The State University of New York's three teaching hospitals will share an additional $27.8 million in state funding next year.
The funding is a clear victory for NYSUT advocates who lobbied aggressively against Gov. Cuomo's budget proposal that included zero funding for the hospitals.
Phil Smith, president of United University Professions, which represents 35,000 SUNY faculty and staff, said the union is pleased the Legislature acted on behalf of the hospitals. "It's a step in the right direction toward a full restoration of this critical source of funding, Smith said.
The hospitals shared $60 million in state funding last year, down from $128 million the year before. Smith says UUP will press lawmakers to restore the hospitals' subsidy to its 2010 level in next year's budget.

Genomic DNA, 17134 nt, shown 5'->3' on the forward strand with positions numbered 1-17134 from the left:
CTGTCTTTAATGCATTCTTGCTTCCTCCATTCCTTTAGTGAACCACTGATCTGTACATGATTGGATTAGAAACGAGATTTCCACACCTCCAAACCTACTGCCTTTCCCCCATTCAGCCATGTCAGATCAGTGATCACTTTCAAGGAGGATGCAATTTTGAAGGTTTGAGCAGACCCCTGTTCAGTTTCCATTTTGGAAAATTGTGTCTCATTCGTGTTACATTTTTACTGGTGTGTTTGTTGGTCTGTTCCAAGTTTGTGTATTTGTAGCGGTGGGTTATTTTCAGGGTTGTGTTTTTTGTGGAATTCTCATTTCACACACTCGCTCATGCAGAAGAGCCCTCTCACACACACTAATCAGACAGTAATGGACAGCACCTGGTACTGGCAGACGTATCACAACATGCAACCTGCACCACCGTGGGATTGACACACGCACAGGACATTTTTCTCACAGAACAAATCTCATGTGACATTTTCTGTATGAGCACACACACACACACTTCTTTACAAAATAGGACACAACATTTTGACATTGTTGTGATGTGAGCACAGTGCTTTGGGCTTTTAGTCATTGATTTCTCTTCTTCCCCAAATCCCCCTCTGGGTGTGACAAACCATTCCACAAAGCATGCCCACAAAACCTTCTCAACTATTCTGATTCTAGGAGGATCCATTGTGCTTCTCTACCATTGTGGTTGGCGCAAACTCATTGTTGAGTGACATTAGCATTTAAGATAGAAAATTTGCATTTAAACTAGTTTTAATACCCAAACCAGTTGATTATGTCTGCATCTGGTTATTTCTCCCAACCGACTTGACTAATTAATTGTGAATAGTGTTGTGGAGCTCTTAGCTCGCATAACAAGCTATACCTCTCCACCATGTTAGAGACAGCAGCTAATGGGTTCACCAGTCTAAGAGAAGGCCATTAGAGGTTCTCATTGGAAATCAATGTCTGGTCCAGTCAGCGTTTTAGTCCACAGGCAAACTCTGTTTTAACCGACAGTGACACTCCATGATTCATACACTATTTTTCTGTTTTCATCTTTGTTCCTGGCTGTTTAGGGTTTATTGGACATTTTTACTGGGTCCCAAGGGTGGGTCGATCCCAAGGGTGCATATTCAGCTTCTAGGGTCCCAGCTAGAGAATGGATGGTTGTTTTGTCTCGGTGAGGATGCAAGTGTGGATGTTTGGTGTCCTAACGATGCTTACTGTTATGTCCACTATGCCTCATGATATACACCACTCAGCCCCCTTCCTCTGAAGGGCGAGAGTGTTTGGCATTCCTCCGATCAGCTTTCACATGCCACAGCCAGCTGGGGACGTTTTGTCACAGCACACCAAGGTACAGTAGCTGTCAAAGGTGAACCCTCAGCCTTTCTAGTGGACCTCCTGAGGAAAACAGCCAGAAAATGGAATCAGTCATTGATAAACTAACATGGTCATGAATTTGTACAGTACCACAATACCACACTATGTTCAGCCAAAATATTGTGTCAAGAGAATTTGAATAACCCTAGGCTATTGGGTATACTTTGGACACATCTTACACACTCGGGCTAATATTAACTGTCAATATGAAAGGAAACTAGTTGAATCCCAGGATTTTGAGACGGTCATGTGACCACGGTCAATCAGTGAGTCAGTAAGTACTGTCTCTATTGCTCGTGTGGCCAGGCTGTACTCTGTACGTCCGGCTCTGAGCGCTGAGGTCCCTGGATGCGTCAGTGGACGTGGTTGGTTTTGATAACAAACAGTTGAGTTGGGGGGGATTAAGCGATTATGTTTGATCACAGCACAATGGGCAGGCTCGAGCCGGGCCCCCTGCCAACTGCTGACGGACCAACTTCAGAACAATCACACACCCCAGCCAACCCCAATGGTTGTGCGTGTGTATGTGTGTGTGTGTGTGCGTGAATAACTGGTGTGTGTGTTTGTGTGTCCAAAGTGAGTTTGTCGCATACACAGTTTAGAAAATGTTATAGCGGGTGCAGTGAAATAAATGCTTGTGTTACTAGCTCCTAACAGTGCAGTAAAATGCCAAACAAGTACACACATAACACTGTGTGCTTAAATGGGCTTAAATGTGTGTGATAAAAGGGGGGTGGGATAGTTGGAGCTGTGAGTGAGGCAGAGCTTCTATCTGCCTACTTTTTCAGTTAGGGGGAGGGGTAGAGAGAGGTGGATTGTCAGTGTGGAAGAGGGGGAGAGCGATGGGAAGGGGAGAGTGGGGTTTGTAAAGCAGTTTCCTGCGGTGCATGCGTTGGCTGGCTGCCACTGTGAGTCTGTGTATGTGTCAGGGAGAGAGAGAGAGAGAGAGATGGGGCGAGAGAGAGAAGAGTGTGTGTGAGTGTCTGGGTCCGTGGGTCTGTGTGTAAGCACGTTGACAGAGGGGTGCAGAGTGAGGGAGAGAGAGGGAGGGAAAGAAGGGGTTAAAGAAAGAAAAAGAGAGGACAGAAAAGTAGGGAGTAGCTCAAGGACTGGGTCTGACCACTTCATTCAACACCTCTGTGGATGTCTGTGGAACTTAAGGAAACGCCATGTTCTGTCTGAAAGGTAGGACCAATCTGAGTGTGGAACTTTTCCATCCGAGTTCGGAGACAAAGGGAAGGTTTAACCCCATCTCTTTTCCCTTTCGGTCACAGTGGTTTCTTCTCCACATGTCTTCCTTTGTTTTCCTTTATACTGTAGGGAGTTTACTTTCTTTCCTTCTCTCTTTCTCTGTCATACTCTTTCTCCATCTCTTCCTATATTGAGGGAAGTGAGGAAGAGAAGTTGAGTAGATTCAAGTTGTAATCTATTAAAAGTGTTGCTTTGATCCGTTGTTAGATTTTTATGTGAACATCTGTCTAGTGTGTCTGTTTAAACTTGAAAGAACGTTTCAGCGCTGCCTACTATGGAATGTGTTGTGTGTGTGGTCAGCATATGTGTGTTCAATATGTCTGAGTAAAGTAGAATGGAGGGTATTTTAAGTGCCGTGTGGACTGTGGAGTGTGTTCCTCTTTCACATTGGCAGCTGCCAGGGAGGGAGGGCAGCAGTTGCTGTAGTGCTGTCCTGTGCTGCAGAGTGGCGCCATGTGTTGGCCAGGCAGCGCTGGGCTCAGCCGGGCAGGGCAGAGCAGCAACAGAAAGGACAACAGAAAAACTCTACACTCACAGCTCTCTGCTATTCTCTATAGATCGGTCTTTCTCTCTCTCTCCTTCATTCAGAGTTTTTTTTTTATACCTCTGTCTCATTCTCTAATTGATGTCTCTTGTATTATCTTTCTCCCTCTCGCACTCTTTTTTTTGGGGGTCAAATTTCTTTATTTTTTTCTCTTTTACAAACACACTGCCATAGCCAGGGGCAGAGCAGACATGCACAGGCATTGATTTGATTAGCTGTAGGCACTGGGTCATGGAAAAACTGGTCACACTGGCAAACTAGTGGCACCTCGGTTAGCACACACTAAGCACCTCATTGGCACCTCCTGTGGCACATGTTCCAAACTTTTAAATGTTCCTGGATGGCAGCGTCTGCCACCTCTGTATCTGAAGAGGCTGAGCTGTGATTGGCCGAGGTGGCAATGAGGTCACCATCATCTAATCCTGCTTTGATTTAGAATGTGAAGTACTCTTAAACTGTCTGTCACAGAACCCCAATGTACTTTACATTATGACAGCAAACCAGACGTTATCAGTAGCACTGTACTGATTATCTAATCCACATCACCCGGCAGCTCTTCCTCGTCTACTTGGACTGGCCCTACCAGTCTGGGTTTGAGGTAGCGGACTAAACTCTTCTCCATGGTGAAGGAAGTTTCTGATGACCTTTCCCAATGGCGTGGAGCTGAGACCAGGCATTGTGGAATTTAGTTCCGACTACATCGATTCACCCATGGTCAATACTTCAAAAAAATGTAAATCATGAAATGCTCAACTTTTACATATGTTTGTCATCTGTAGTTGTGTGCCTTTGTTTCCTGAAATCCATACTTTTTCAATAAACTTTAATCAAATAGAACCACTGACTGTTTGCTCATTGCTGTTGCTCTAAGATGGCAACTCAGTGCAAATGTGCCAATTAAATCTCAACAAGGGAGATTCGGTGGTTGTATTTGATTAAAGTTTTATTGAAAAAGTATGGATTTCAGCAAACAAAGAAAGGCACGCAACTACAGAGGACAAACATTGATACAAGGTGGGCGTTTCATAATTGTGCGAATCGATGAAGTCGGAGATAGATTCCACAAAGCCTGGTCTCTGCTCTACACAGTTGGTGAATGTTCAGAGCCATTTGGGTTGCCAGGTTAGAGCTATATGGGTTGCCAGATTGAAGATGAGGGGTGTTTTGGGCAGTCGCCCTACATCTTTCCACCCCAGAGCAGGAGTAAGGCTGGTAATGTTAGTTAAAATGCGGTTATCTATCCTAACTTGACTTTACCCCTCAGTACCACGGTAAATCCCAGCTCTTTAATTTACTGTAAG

While most other state agencies suffered a 2.5 percent decrease in budget funding, SUNY was spared, thanks to efforts by NYSUT, which ensured that "maintenance of effort language was included in last year's NY SUNY 2020 bill, essentially protecting the system. Funding for the City University of New York was also spared. Both systems have been drastically cut annually since 2008.
No change to charge-backs
In another victory for NYSUT: The budget did not include a provision that would eliminate upper-division charge-backs at the Fashion Institute of Technology.
Under state education law, when a student attends a community college outside of his or her county of residence, that county of residence pays a fee known as a "charge back to the community college the student attends. For community colleges, such as the Fashion Institute of Technology in New York City, that draw large numbers of students from all over the state and even from out of state, the charge-backs are an important source of revenue.